Epic Storage Powers ‘Clash of the Titans’

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BlueArc Mercury storage unit

A BlueArc Mercury storage unit like that used by CineSite in creating visual effects for "Clash of the Titans."

“RELEASE THE KRAKEN!” You may have heard Liam Neeson utter this phrase repeatedly during the flood of advertising to promote the Warner Brothers movie “Clash of the Titans.“ In creating the computer-driven animation for the film, special effects wizards weren’t able to summon legendary monsters in their data center. But there was some epic storage involved.

Silicon Valley storage specialist BlueArc announced this week that visual effects house Cinesite used BlueArc storage systems to support the artistic rendering of animation and scene development for the new version of Clash of the Titans. Cinesite used a new BlueArc Mercury system to store and manage almost 200 terabytes of data, concurrently feeding over 2,500 render cores to produce the visual effects.

Storage growth
Cinesite was faced with increasing storage capacity requirements, but didn’t want to add to their old cluster and be constrained by the performance of the existing storage nodes. In choosing BlueArc, CineSite said it relied upon a series of tests performed on BlueArc and other vendors’ storage, as well as word of mouth reputation from other visual effects companies in London that use BlueArc systems. 

Driving CineSite’s evaluation process was the understanding that its storage requirements will continue to scale as Hollywood visual effects evolve along with moviegoers’ expectations in the post-Avatar world.

“The next challenge for us is going to be stereoscopic content,” said Anthony Hunt, managing director of Cinesite. “This will see storage requirements double; maybe triple again, along with a corresponding increase in rendering. We feel confident that the BlueArc storage is going to elegantly grow to those levels and not constrain us.”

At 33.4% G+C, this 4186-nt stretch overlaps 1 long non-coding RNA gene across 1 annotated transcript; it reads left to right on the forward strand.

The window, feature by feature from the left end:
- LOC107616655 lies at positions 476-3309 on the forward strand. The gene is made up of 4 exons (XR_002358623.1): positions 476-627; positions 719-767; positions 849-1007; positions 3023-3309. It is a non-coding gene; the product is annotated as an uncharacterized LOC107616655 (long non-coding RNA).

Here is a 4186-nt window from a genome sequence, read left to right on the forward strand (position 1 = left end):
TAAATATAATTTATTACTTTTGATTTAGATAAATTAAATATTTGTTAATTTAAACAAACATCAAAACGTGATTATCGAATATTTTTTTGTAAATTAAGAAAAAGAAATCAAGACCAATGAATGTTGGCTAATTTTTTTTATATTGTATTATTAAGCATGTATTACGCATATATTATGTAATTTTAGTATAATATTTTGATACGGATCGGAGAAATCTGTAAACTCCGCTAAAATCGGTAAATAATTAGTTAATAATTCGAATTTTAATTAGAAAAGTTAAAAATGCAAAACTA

Tiered data
Image data and 3D movie files are managed on the Mercury virtualized storage pool of tiered SAS and SATA disks. Tier one uses high performance SAS disks for handling files comprising thousands of image files per frame and thousands of frames per shot and tier two SATA disks provide high bandwidth access to randomly accessed files such as raw scans which are fed sequentially into the pipeline. An additional 36 terabyte tier of near-line archiving is provided by Cinesite’s old storage system.

San Jose based BlueArc provides high performance unified network storage systems to enterprise and data-intensive markets. In March of this year Garnter positioned the company in its “Visionaries” quadrant for midrange and high-end NAS solutions.

“We believe this industry evaluation recognizes our innovation and ability to uniquely address the evolving enterprise storage challenges, and the demand we’re experiencing from customers and partners confirms our approach,” said BlueArc CEO Mike Gustafson.

BlueArc also provided a clustered system of 12 Titan servers to store and manage over 500 terabytes of data feeding thousands of render nodes to Weta Digital in the making of Avatar.

About the Author

John Rath is a veteran IT professional and regular contributor at Data Center Knowledge. He has served many roles in the data center, including support, system administration, web development and facility management.

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